Agile is about giving responsibility to the people, and self-organization is one of the way this is achieved. Agile is also about continuous improvement and adaptation. To follow this journey, the Scrum teams need to assess how they are doing and where they should improve. In this article, Ben Linders discusses Agile self-assessments and how they can support the continuous improvement process to an Agile mindset.
Even if the Scrum framework is simple and easy to describe, there are still many cases were organizations fail in adopting Scrum. One of the main reasons is that many companies see the transformation towards Agile as a simple change in the process and not the adoption of new values. In this article, Zuzi Šochová explains that you cannot just do Scrum, you have to be Scrum.
Organizations often start with Scrum after having heard about it, read about it, or after having read the Scrum Guides. While that is great, there are several unforeseen challenges they often face that prevent them from really benefiting from the advantages of Scrum. This presentation discusses seven unmentioned challenges of Scrum and uncovers possible solutions.
The Agnostic Agile Oath is a movement that aims at recognizing the importance of being agnostic with agility at any level. As it is stated on the web site: “one size does not fit all, one framework is not the answer, and the what’s and the how’s of what needs to be done, should be suited to customer context and to a wider strategic vision.”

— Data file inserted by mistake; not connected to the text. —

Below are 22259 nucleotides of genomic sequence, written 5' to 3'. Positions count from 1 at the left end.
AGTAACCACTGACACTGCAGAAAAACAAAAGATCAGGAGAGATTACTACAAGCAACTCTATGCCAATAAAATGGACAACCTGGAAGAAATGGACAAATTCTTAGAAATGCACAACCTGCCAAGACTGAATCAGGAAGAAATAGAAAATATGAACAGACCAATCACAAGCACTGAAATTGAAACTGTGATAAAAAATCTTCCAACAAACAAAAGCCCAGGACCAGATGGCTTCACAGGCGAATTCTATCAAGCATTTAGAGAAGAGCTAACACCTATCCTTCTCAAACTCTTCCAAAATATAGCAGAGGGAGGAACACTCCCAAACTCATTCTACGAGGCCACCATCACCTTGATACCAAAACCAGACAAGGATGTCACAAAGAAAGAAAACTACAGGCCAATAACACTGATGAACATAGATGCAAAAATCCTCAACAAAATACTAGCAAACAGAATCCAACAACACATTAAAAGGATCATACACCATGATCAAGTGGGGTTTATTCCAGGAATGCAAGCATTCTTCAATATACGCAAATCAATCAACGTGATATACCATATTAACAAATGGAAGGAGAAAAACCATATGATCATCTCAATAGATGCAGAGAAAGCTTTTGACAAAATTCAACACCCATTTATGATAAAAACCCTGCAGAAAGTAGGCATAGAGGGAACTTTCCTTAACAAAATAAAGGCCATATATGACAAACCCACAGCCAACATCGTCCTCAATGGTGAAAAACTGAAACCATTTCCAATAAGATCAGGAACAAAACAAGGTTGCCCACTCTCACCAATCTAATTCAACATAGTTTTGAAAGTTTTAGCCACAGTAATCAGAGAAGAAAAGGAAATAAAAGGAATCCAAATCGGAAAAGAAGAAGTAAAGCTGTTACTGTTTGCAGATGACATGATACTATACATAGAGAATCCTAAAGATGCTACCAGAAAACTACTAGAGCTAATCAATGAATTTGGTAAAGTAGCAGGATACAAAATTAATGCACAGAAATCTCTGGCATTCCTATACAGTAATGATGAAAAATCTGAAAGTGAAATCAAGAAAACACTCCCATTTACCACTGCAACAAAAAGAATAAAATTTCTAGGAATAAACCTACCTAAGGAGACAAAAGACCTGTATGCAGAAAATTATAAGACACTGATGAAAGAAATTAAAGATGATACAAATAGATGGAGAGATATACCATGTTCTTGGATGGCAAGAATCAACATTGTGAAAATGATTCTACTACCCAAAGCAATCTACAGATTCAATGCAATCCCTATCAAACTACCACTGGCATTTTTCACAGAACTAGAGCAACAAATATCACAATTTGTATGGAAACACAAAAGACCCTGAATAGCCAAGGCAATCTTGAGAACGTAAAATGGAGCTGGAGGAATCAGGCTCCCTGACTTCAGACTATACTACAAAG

This is about agile “anti-patterns”: “something that looks like a good idea, but which backfires badly when applied” (Coplien). The presenter has been around Agile development from before it was called Agile. In that time, he has seen teams fall into the trap of many of these anti-patterns, becoming stuck without ever realizing it.
“Agile has become overly decorated. Let’s scrape away those decorations for a minute, and get back to the center of Agile.” The Heart of Agile is a fresh look at Agile that strips away a lot of the cruft that has built up over recent years. Collaborate, Deliver, Reflect, Improve. Alistair Cockburn goes over the addition of kokoro onto the shu-ha-ri sequence, and its implications for agile.
Resistance to change is part of the human condition and overcoming this resistance is part of adopting Agile & Scrum and changing the way delivery teams work together. A large part of the prevailing certified methods are about tackling this problem in a variety of ways. How successful these methods are depends on many things and not least the starting conditions and senior leadership support. Without this kind of safety net creativity is called for and Tony Heap talks here about his experiences with a less head on approach to influencing things.